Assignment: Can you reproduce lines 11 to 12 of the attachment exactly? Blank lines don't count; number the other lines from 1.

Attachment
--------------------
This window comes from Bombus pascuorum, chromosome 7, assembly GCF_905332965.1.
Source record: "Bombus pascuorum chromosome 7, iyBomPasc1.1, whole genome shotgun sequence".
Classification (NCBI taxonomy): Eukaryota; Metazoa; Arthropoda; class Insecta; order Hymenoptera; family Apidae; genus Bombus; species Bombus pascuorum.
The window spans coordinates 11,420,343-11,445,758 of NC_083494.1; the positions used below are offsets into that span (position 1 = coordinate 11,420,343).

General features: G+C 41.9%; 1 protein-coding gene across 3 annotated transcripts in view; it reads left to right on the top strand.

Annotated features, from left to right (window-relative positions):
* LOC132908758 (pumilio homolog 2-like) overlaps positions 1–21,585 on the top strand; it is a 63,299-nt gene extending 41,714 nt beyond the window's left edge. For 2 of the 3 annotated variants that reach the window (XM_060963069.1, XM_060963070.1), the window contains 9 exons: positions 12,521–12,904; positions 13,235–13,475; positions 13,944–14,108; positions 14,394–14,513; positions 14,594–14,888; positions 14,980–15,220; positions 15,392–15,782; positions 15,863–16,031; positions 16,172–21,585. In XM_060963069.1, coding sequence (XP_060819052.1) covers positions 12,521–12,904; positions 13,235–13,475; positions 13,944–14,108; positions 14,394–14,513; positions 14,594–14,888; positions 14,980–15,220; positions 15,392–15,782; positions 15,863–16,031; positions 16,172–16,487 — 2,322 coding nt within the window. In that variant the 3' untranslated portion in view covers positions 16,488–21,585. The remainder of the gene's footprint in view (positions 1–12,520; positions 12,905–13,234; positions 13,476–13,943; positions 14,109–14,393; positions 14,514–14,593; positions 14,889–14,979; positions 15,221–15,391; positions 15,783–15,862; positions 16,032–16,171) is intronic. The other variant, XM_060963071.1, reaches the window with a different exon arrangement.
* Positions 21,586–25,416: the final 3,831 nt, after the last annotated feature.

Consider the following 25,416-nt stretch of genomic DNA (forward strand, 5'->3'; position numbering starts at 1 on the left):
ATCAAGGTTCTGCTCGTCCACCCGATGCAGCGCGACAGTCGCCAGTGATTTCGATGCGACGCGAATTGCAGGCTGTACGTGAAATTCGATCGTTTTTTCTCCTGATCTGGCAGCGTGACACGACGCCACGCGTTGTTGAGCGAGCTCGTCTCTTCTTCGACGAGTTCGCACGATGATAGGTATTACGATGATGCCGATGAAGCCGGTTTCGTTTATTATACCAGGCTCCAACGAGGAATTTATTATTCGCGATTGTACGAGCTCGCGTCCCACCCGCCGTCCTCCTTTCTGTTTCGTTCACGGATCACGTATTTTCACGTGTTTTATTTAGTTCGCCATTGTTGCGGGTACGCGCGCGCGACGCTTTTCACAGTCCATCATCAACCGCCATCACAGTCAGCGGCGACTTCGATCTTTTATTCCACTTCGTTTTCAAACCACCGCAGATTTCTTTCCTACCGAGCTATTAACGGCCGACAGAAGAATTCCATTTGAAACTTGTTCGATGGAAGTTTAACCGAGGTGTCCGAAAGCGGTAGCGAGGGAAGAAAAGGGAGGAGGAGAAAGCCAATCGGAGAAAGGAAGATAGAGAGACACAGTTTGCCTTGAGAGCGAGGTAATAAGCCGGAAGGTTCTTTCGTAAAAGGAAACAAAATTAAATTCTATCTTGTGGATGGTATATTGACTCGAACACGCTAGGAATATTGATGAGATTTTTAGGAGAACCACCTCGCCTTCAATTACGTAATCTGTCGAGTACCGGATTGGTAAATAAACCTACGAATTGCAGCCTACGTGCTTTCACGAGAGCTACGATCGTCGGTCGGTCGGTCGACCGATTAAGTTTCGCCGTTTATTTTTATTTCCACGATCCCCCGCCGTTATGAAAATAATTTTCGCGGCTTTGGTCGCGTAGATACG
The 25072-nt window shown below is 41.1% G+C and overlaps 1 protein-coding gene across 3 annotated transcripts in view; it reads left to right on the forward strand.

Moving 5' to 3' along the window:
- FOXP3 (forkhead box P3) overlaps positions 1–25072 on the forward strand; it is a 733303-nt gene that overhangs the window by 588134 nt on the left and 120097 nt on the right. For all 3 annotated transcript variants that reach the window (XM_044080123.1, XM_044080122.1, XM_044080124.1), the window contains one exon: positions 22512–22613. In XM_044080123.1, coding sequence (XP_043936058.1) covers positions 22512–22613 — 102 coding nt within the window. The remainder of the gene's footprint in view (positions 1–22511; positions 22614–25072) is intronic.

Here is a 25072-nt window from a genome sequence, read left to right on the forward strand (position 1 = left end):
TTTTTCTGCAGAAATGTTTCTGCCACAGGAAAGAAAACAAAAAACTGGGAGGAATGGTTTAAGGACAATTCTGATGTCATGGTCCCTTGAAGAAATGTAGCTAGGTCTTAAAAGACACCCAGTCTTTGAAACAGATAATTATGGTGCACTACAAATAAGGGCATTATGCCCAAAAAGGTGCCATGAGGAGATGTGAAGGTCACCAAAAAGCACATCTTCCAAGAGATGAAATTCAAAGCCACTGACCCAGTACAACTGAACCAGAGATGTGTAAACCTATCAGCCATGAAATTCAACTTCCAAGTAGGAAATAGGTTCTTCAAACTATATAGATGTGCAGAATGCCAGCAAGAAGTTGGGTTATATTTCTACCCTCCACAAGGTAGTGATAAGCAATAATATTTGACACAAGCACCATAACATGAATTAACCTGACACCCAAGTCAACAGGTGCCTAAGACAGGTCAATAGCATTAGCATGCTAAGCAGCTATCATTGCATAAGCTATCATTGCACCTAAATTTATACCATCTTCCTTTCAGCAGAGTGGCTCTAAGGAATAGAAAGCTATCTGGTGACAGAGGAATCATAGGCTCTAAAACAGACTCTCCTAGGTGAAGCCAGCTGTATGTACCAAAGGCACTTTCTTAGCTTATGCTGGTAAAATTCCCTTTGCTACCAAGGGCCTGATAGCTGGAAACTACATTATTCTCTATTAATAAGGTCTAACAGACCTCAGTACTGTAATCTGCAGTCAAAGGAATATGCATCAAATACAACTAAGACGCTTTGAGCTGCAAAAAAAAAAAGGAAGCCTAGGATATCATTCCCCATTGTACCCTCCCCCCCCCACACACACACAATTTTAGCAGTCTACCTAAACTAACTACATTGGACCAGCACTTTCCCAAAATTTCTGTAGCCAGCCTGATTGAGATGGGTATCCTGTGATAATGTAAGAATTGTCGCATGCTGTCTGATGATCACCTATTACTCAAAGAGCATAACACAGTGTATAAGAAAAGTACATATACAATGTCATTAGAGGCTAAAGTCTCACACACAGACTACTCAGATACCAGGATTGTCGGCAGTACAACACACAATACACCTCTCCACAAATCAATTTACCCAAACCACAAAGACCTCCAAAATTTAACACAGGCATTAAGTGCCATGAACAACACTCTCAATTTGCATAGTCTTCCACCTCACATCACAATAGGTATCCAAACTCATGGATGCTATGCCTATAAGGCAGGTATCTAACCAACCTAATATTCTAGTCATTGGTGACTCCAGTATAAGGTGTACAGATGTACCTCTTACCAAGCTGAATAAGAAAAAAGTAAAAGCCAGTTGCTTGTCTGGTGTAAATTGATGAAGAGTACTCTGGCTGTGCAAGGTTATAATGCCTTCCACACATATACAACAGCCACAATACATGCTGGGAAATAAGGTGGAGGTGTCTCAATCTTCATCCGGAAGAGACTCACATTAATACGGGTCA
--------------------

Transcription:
The 25072-nt window shown below is 41.1% G+C and overlaps 1 protein-coding gene across 3 annotated transcripts in view; it reads left to right on the forward strand.

Moving 5' to 3' along the window: